During the 2023 legislative session, which begins in January, we’ll be taking a close look at the notable—and, yes, silly—bills that come under the consideration of the august bodies that make up our state government to help you understand what your lawmakers are spending their time on.  

The bill: House Bill 870

Filed by: Jared Patterson, Republican, District 106 (Frisco)

What it would do: HB 870, which is identical to a bill Patterson introduced in 2021, would ban pet stores in counties with more than 200,000 residents from selling animals that were obtained anywhere other than an animal shelter, animal rescue organization, or animal control agency. The bill is intended to target puppy mills that breed large numbers of animals in inhumane conditions and move them into Texas for stores to sell. 

The actual impact of the bill would be somewhat limited. There are only 24 Texas counties that would be affected, and fourteen of the largest cities in the state already have municipal bans on selling cats and dogs that were obtained from commercial breeders, with Dallas and New Braunfels being the latest to pass such laws, in 2022. Additionally, most of the large pet-store chains that sell live animals already obtain their animals from rescues and shelters: as Patterson noted in his release announcing HB 870, only one of the 25 largest retailers would be affected should the bill become law. But there are some smaller stores statewide that the law would target, and HB 870 also serves as a messaging bill meant to please constituents.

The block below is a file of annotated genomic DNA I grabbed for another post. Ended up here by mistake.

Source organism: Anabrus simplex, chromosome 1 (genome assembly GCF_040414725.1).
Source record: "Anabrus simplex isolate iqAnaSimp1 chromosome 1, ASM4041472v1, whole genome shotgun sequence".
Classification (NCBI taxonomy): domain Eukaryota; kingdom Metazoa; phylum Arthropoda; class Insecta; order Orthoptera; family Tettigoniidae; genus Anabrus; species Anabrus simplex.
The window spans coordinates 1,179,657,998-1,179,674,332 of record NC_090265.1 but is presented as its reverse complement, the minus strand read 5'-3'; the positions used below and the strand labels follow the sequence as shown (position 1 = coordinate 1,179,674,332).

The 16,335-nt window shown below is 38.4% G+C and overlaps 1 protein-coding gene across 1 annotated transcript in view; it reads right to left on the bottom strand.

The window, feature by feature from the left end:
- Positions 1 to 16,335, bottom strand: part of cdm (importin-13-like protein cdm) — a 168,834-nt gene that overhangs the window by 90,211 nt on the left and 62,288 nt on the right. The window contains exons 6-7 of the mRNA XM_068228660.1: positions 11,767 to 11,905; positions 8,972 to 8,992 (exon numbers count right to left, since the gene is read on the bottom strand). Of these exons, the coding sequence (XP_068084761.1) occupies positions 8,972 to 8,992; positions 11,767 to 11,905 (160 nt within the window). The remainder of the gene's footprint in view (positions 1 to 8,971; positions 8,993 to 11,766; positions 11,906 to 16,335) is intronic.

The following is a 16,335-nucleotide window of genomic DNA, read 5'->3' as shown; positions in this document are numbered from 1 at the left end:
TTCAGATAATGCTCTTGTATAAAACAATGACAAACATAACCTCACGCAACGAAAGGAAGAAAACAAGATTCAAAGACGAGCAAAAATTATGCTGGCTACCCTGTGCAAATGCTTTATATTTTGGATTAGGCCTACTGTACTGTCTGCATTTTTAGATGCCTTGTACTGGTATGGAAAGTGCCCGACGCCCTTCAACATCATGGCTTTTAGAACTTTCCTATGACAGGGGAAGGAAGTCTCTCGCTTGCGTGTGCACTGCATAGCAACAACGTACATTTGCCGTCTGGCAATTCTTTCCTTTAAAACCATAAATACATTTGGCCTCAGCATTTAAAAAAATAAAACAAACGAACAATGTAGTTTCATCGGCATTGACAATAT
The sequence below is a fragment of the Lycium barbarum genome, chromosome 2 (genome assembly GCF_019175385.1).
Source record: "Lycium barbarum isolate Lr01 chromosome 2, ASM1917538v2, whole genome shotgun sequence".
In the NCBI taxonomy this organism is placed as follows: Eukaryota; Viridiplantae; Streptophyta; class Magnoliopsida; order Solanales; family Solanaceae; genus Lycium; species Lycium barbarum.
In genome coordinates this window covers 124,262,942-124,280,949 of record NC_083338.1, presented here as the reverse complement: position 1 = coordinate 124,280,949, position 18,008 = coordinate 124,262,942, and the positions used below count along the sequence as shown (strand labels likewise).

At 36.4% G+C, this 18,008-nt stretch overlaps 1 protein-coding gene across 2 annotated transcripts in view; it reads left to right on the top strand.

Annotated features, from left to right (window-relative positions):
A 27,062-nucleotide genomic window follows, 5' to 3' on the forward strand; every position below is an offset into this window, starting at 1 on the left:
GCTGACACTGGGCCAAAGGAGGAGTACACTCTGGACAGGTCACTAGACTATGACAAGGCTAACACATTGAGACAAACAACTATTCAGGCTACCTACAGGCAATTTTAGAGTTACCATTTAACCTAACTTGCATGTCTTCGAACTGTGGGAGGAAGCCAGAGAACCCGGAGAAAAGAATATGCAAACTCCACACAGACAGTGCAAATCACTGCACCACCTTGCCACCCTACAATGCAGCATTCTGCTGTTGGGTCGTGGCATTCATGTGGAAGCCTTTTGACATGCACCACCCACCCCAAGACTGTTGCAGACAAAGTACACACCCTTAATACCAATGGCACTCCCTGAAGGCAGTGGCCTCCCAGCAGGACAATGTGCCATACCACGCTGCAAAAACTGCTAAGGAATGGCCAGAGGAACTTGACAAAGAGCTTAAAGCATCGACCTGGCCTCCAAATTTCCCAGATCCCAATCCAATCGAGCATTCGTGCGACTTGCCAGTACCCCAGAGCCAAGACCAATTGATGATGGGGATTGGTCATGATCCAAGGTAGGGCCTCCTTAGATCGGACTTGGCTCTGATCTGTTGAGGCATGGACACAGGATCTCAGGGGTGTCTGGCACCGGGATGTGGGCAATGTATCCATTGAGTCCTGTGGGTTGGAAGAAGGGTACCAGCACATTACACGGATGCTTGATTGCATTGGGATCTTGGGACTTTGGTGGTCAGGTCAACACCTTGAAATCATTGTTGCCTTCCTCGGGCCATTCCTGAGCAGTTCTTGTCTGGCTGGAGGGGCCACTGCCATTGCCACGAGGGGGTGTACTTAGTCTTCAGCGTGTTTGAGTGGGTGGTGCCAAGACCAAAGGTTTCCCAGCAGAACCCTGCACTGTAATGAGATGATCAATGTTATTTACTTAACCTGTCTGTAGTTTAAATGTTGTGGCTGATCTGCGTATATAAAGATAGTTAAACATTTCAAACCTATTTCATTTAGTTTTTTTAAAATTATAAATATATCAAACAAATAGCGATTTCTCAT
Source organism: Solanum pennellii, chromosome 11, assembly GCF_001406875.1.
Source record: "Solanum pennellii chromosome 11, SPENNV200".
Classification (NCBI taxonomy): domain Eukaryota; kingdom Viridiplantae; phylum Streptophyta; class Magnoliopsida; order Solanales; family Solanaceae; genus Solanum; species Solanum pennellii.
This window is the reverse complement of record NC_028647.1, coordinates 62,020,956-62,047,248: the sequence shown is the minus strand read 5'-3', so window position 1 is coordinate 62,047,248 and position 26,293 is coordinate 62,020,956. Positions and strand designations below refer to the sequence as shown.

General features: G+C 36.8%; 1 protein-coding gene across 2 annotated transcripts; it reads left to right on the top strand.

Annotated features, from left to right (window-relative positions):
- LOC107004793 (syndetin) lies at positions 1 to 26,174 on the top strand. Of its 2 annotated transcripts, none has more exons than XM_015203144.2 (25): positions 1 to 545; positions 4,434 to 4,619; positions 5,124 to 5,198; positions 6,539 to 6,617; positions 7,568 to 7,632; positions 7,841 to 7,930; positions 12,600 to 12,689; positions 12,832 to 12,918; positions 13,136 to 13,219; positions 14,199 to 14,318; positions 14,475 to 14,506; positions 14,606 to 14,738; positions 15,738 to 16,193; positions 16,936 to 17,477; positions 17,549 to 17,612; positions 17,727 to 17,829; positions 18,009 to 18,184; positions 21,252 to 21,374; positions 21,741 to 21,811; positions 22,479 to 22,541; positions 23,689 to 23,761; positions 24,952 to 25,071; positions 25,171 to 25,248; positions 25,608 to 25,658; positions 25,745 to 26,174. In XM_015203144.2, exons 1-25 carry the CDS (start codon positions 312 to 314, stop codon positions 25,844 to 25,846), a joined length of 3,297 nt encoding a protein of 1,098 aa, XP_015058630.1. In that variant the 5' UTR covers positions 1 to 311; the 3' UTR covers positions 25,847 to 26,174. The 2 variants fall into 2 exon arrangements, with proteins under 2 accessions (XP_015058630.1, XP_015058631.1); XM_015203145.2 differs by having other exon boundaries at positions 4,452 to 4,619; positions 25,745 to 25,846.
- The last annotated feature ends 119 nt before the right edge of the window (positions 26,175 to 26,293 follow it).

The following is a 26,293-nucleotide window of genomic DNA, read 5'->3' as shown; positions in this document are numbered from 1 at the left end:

Does the bill have a chance of passing? Certainly. Patterson’s identical bill, HB 1818, passed both the House and the Senate in 2021—albeit too late in the session to resolve the slight differences between the versions that passed the two chambers. By filing early, Patterson is setting HB 870 up for success in the coming session. 

There are no sure things in Texas politics, but HB 870 has a few things going for it: many members already voted for the bill in the previous session, and it tugs at the heartstrings of dog-loving constituents of both parties. Indeed, the area of dog-related bills tends to be one of the few in which both parties can find common ground, as evinced by a 2019 bill that saw Republican lawmakers, who frequently target local Austin ordinances, adopt rules modeled on the Capital City’s to allow dogs on restaurant patios! (The bill’s author, Kelly Hancock, said “a good idea is a good idea” in promoting a measure that outlawed cities from banning dogs on patios, leaving the decision to individual restaurants.) We’d expect that lawmakers might like to engage in a little bit of bipartisanship on behalf of our furry friends in what looks certain to be an otherwise acrimonious session.